Automated vehicle technologies may significantly improve driving safety, but only if they are widely adopted and if drivers use them appropriately. Prior work suggests that intentions to adopt new technology and appropriately rely on it are often driven by the user’s expectations. In recent years, these expectations increasingly depend on news presented on social media. For example, recent polls suggest that the majority of Twitter users primarily use the site as a news source. The power of social media in creating and changing expectations suggests that it may be a disruptive tool for increasing the adoption and safe use of automated vehicle technology. In this project, we seek to understand the conversation about automated vehicles on Twitter through a network and natural language processing analysis. We further focus on responses and changes of opinion surrounding automated vehicle crashes. These analyses will identify a set of terms, key opinion generators, and hashtags that lead to the most accurate and positive responses to automated vehicles. In the final phase of the project, we will translate these findings into guidelines for automated vehicle crash responses to help public information officers structure their communications about crashes. Research has shown that avoiding misinformation and structuring communication leads to improved outcomes in emergencies and thus we expect these guidelines to facilitate automated vehicle safety.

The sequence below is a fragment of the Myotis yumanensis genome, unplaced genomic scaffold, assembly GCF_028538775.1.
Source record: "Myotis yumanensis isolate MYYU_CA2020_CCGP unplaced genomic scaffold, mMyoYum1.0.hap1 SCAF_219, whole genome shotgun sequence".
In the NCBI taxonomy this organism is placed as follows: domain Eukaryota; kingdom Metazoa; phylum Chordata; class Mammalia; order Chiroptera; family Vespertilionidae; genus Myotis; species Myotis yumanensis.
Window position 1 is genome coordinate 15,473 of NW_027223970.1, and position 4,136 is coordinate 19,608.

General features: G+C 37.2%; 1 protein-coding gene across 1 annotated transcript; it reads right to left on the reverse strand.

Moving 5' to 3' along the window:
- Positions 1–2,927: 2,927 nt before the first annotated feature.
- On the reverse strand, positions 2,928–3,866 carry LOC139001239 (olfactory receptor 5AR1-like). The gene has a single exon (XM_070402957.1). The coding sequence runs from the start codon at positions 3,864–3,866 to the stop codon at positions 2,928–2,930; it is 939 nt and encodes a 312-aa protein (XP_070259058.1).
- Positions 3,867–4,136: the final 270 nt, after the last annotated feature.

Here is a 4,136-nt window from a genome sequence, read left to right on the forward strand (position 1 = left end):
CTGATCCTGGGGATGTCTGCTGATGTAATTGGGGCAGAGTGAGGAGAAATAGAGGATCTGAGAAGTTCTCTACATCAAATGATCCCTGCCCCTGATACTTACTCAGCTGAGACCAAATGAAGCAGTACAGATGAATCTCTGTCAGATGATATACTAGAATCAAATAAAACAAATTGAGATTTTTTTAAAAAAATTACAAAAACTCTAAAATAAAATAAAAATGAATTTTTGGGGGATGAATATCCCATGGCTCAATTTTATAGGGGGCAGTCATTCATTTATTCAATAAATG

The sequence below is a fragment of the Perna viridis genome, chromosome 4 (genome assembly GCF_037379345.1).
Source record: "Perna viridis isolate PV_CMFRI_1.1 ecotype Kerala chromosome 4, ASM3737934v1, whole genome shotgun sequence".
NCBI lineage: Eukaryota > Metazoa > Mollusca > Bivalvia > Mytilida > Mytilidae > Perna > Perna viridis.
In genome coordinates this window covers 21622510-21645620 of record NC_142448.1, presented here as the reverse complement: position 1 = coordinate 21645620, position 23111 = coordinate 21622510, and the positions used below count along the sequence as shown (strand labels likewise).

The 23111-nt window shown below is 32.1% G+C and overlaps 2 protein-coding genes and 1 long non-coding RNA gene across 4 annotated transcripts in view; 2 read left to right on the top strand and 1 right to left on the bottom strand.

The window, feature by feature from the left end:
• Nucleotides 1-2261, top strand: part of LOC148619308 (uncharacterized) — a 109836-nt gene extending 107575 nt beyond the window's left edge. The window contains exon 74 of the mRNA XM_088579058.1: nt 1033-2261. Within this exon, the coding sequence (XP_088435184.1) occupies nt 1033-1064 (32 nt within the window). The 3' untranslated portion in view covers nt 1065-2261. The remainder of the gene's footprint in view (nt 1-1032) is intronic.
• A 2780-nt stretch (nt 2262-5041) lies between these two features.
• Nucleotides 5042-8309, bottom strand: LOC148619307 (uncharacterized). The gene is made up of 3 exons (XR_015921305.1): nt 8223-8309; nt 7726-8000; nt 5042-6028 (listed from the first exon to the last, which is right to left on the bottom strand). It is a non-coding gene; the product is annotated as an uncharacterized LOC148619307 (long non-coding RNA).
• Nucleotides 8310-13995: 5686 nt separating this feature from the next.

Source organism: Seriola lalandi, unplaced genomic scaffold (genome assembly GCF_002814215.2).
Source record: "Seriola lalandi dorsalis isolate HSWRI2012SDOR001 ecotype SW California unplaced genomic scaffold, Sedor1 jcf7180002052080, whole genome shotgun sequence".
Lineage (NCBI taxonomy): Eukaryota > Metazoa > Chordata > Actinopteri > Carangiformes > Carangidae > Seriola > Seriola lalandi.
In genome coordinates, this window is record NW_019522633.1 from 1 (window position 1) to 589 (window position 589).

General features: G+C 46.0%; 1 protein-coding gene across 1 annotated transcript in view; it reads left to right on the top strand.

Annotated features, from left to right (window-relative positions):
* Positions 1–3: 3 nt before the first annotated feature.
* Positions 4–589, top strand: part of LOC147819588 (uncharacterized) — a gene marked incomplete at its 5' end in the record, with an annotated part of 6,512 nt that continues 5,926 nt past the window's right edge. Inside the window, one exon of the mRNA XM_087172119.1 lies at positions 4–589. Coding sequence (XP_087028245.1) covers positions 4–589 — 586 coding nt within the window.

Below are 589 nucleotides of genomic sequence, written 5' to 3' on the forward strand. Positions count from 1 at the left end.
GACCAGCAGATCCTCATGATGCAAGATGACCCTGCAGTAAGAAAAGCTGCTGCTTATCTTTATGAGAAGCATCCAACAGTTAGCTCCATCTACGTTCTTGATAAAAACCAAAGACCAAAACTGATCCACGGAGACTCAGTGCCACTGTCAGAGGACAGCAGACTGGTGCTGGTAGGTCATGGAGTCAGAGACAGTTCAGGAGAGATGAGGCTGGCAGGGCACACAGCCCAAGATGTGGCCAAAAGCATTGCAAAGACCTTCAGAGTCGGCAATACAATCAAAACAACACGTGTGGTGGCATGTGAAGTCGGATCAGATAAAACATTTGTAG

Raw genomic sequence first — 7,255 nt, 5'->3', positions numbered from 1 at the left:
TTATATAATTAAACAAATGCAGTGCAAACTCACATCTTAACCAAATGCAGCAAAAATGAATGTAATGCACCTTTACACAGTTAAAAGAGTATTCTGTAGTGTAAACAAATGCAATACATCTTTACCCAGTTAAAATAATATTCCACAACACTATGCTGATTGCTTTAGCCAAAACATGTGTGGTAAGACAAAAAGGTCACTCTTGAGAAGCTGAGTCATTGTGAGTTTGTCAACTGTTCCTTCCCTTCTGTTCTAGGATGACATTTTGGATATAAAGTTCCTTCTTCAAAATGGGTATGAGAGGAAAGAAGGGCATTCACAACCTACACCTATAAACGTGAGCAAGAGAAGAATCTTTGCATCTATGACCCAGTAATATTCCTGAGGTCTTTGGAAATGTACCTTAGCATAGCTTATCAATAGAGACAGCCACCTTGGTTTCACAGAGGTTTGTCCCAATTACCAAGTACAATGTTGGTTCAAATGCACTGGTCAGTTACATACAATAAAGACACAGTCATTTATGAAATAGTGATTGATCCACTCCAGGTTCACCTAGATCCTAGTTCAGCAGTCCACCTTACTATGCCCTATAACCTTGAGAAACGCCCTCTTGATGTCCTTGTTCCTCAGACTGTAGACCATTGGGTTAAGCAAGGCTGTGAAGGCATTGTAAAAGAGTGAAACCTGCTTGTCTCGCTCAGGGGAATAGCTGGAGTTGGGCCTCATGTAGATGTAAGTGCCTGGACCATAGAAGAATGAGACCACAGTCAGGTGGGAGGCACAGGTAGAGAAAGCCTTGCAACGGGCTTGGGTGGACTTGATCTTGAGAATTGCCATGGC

One Pager for Public Information Officers– Social media guidelines for discussing automated vehicle incidents.
Jefferson, J. A. and McDonald, A.D. (2019). The automated vehicle social network: Analyzing tweets after a recent Tesla Autopilot crash. To be presented at the Human Factors and Ergonomics Society’s 2019 International Annual Meeting, Seattle, WA, October 2019.
Wei, R., Alambeigi, H., McDonald, A.D. (2020) Topic modeling social media data after fatal automated vehicle crashes. Submitted to the HFES Annual Meeting
Start Date: 2019-03-01
End Date: 2020-05-31
Grant Number: 69A3551747115
Total Funding: $283,435
Source Organization: Safe-D National UTC
Project Number: 04-098
Driver Factors and Interfaces
Planning for Safety
Office of the Assistant Secretary for Research and Technology
University Transportation Centers Program
Department of Transportation
Washington, DC 20590 United States
Texas A&M University
Texas A&M Transportation Institute
College Station, Texas 77843-3135
Virginia Polytechnic Institute and State University
Virginia Tech Transportation Institute
3500 Transportation Research Plaza
Blacksburg, Virginia 24061